Interested in ISW but can’t make this session? Contact Carolyn Wing tcdc@langara.ca for possible alternatives.FYI an evening or weekend ISW is being considered for Fall 2018. If this would suit your schedule, please let us know.

ISW is Your Opportunity to Enhance or Improve Your Teaching!

  • Teach more interactive and interesting classes
  • Increase your competence and confidence in the classroom
  • Expand your teaching techniques and strategies
  • Enhance your feedback and evaluative skills
  • Receive a certificate recognized across North America
  • Open to Langara employees only

These workshops fill quickly and have a maximum number of 12-16 participants, so don’t delay.

To register please contact:
Carolyn Wing, Educational Development Coordinator
Teaching and Curriculum Development Centre (TCDC)
tcdc@langara.ca

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Langaran’s Exploring Pedagogy – CSI Style

In Langara’s Advanced Teaching Seminar, Langara instructors write a fictional story in the first person, highlighting, “some kind of ‘problem’, or challenge, or dilemma, or puzzlement”[1] they have experienced in their teaching practice. The “story will, at some level, be a partial description of the landscape of good teaching (even if the teaching in the story itself isn’t – on the face of it – seen as ‘good’).  A story is a snapshot of what good-and-improving teachers sometimes experience in their practice.”[2] Woven informally into each story are the concepts and phrases pulled from various assigned course readings (see references). 

For more information about the Advanced Teaching Seminar or to inquire about registering, e-mail Carolyn Wing, Educational Development Coordinator at TCDC (tcdc@langara.ca).

[1] Musson, 2017.
[2] Musson, 2017.

Our first submission: Richard’s CSI Story…….

Continue reading

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Indigenizing Post-Secondary Education

Join us for a morning of insight on the theme of Indigenizing post-secondary education nationally and locally. Hear from keynote speaker Dr. Shelly Johnson (Mukwa Musayett), Canada Research Chair in Indigenizing Higher Education; presenters Dianne Biin (Camosun College, BCcampus) and Michelle Glubke (BCcampus); and Dr. Bruce Miller (Sociocultural Anthropology, UBC).

Presented by Indigenous Education & Services and in partnership with the Langara College Teaching and Curriculum Development Centre.

Thursday, May 10, 2018
9:00 am–12:00 pm
T Building Gallery

Agenda

9:00 am–10:30 am | Keynote with Dr. Shelly Johnson
10:30 am–11:30 am | Sharing the BC OER Pulling Together with Dianne Biin and Michelle Glubke
11:30 am–12:00 pm | Responsible Research Relationships with Dr. Bruce Miller

RSVP to this event.

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Bridging Indigenous Ways of Knowing with Western Ways of Doing Research – Event at Science World

Bridging Indigenous Ways of Knowing with Western Ways of Doing Research

This panel discussion will aim to bridge Western ways of knowing with Indigenous ways of knowing and will be open to a wider audience interested in science as well as visiting students, SBQMI faculty, staff, and students. The moderator of the panel will be Dr. Sam Rocha, Assistant Professor of Philosophy of Education at the Faculty of Education at UBC. Dr. Rocha’s research interests include, among others, the philosophy of race and education as well as higher education and leadership.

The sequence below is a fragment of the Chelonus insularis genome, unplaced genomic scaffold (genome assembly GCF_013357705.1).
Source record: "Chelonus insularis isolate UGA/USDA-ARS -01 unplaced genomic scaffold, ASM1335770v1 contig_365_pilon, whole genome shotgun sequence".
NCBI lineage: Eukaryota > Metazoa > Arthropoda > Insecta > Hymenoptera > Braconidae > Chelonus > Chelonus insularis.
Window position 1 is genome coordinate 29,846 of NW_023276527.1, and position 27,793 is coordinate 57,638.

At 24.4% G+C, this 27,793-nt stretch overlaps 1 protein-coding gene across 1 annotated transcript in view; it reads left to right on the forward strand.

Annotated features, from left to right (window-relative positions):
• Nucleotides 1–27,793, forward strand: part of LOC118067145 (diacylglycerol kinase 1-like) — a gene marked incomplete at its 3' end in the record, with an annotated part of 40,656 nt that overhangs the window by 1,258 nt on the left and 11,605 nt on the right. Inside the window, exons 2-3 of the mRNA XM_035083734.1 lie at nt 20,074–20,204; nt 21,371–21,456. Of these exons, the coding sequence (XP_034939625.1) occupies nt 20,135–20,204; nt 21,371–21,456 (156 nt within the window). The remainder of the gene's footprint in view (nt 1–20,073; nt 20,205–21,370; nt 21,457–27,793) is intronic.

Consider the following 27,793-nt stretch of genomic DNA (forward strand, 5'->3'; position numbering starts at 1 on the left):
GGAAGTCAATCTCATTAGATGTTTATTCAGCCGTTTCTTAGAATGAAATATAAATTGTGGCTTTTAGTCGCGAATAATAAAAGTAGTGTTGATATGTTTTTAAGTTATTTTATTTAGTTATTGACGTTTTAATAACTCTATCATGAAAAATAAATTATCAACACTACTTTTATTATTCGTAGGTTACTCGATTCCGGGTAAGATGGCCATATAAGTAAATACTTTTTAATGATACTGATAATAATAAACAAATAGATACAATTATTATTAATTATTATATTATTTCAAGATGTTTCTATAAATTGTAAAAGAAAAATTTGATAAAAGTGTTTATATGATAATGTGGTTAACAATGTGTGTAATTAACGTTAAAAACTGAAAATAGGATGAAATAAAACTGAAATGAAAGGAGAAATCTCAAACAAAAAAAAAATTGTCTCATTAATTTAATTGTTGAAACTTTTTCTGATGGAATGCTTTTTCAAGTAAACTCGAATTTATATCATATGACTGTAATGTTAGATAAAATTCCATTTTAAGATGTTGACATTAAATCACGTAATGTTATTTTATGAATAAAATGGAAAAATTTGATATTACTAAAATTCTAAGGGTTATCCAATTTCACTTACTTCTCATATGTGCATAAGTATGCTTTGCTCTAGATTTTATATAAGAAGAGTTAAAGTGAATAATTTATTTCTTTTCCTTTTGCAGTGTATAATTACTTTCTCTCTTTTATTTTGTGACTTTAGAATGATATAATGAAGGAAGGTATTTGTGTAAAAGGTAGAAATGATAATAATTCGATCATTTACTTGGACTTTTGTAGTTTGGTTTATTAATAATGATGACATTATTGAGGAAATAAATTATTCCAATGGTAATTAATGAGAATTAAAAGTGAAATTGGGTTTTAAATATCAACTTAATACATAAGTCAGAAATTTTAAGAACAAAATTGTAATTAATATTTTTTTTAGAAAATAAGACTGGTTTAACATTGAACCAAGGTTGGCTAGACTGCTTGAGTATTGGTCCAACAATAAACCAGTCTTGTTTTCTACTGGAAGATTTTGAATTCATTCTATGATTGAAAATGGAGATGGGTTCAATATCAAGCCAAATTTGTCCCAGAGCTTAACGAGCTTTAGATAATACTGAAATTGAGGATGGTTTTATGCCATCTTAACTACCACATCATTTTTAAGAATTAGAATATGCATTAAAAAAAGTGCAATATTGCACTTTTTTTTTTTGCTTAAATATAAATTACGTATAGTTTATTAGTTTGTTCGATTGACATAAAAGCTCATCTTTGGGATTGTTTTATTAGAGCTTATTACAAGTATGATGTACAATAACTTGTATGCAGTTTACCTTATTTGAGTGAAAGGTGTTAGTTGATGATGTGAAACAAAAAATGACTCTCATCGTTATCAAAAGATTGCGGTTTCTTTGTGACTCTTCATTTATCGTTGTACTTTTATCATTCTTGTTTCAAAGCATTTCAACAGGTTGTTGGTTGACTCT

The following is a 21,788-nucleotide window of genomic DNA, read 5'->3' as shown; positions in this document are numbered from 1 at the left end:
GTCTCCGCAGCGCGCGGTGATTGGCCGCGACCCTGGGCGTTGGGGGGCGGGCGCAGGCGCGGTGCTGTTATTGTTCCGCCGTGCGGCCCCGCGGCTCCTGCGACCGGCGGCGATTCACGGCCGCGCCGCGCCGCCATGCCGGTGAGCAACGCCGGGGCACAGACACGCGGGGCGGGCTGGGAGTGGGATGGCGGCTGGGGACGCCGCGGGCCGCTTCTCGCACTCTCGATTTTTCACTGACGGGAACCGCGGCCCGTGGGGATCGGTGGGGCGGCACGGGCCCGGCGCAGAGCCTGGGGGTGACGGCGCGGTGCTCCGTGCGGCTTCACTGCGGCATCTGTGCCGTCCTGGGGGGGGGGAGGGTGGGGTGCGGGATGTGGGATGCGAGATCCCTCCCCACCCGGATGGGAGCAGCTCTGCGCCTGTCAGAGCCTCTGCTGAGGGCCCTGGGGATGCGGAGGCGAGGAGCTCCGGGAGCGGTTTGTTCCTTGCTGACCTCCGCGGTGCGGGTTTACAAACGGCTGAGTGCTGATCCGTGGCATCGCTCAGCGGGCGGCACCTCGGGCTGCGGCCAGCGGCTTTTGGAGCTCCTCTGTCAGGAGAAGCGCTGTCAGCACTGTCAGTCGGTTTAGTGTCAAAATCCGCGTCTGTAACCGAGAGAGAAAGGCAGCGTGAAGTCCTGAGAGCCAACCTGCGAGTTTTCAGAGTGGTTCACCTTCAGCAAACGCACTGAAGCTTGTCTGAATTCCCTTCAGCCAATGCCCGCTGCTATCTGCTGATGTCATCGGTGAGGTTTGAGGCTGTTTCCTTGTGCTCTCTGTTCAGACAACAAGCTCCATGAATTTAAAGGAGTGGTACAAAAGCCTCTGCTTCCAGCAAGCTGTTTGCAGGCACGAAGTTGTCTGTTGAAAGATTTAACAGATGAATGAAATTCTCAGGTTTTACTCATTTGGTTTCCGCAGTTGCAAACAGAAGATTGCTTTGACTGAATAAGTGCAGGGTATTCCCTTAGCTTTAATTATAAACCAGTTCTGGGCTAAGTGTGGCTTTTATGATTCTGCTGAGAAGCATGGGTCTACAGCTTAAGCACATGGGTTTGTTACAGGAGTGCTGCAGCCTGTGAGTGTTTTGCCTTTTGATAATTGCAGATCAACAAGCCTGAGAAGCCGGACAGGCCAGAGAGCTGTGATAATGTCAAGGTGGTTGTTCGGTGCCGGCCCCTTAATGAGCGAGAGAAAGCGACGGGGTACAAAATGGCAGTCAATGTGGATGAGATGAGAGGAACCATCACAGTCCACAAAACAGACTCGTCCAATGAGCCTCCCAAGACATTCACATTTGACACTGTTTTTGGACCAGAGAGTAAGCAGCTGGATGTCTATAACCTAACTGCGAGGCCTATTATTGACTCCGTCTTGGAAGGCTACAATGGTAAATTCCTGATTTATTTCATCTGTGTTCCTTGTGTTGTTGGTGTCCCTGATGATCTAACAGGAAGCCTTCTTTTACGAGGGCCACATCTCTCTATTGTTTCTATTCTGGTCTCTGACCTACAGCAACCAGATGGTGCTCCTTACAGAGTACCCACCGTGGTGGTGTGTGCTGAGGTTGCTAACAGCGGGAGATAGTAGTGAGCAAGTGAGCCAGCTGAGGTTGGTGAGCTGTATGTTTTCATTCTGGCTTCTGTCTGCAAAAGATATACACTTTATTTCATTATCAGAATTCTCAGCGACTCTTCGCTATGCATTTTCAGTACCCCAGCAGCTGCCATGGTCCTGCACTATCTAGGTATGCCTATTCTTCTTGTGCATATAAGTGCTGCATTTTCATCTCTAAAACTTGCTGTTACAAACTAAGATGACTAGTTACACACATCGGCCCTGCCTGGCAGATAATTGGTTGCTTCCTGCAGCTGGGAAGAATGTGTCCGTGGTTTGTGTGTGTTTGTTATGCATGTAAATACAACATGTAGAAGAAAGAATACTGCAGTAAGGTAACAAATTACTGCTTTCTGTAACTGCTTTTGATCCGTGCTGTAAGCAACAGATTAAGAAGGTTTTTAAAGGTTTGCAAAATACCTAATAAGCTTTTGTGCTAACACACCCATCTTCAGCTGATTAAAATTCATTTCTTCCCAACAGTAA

WWEST is partially funding this as a part of our Funding Partners Program.

Date: April 9, Time: 3:00pm-5:00pm
Cost: Free.
Location: Science World at TELUS World of Science
1455 Quebec Street
Vancouver, BC V6A 3Z7
Register: https://www.eventbrite.ca/e/bridging-indigenous-ways-of-knowing-with-western-ways-of-doing-research-tickets-44202459747

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What cognitive level do your exams target?

by Kristie Dukewich & Carmen Larsen, Curriculum Consultants at TCDC
Hand completing a multiple choice exam.

Exam by Alberto G.

Before I taught my first course, I thought that preparing an exam for students was going to be easier than preparing a class lecture. I expected that exam week was going to be my easiest week in terms of course prep. I did not expect that I’d have to develop a whole new set of skills related to designing assessment. So much for expectations.

Designing effective exams has turned out to be much more complicated and time-consuming than I first imagined. There are so many variables to consider in designing an effective exam, including:

  • writing questions that are clear and concise using simple, accessible language
  • selecting specific topics to assess (and deciding which topics can be left out)
  • assessing a range of cognitive complexities

One of the aspects of exam design that I have wrestled with a lot over the years is cognitive complexity. How do I write exam questions that are challenging to students, but not too challenging? How can I assess higher-order thinking without destroying students’ confidence and motivation with overly-difficult questions?

___________________________________________________

Are you interested in learning more about designing exams and evaluating their effectiveness? Sign-up for our workshop.

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Learning taxonomies can be incredibly valuable for helping us think about the issue of cognitive complexity in assessments. A variety of learning taxonomies have been developed that attempt to categorize levels of knowledge and/or ability. Bloom’s Taxonomy (see Krathwohl, 2002 for an overview) is probably the most well-known. It identifies a range of learner skills and abilities that are anchored by a foundation of basic knowledge of a topic. The model is hierarchical, with the level of understanding (or cognitive processing) becoming increasingly complex as we move through the 6 stages from the basic ability to recall information to the ability to analyze and evaluate it and then finally using it to create something new. This taxonomy can be very helpful when considering the types of questions we will use in our exams.